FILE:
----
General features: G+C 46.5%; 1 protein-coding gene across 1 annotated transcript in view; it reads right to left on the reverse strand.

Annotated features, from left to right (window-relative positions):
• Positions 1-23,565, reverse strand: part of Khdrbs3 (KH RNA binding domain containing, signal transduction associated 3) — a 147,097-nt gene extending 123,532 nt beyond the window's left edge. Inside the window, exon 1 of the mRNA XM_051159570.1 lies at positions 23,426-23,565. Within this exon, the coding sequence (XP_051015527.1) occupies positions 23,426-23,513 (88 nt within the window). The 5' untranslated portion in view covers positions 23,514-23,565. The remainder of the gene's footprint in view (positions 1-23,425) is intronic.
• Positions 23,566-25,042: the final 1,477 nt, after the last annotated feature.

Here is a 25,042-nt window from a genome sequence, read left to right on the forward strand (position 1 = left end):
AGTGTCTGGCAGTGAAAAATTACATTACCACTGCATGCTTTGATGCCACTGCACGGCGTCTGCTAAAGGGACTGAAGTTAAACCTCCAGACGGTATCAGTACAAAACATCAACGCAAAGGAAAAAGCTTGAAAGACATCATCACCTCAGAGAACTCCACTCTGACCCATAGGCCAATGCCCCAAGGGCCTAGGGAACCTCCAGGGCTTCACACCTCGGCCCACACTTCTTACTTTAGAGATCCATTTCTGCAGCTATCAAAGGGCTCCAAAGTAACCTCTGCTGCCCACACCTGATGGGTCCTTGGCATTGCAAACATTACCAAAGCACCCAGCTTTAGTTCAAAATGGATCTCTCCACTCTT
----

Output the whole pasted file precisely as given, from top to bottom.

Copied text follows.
General features: G+C 46.5%; 1 protein-coding gene across 1 annotated transcript in view; it reads right to left on the reverse strand.

Annotated features, from left to right (window-relative positions):
• Positions 1-23,565, reverse strand: part of Khdrbs3 (KH RNA binding domain containing, signal transduction associated 3) — a 147,097-nt gene extending 123,532 nt beyond the window's left edge. Inside the window, exon 1 of the mRNA XM_051159570.1 lies at positions 23,426-23,565. Within this exon, the coding sequence (XP_051015527.1) occupies positions 23,426-23,513 (88 nt within the window). The 5' untranslated portion in view covers positions 23,514-23,565. The remainder of the gene's footprint in view (positions 1-23,425) is intronic.
• Positions 23,566-25,042: the final 1,477 nt, after the last annotated feature.

Here is a 25,042-nt window from a genome sequence, read left to right on the forward strand (position 1 = left end):
AGTGTCTGGCAGTGAAAAATTACATTACCACTGCATGCTTTGATGCCACTGCACGGCGTCTGCTAAAGGGACTGAAGTTAAACCTCCAGACGGTATCAGTACAAAACATCAACGCAAAGGAAAAAGCTTGAAAGACATCATCACCTCAGAGAACTCCACTCTGACCCATAGGCCAATGCCCCAAGGGCCTAGGGAACCTCCAGGGCTTCACACCTCGGCCCACACTTCTTACTTTAGAGATCCATTTCTGCAGCTATCAAAGGGCTCCAAAGTAACCTCTGCTGCCCACACCTGATGGGTCCTTGGCATTGCAAACATTACCAAAGCACCCAGCTTTAGTTCAAAATGGATCTCTCCACTCTT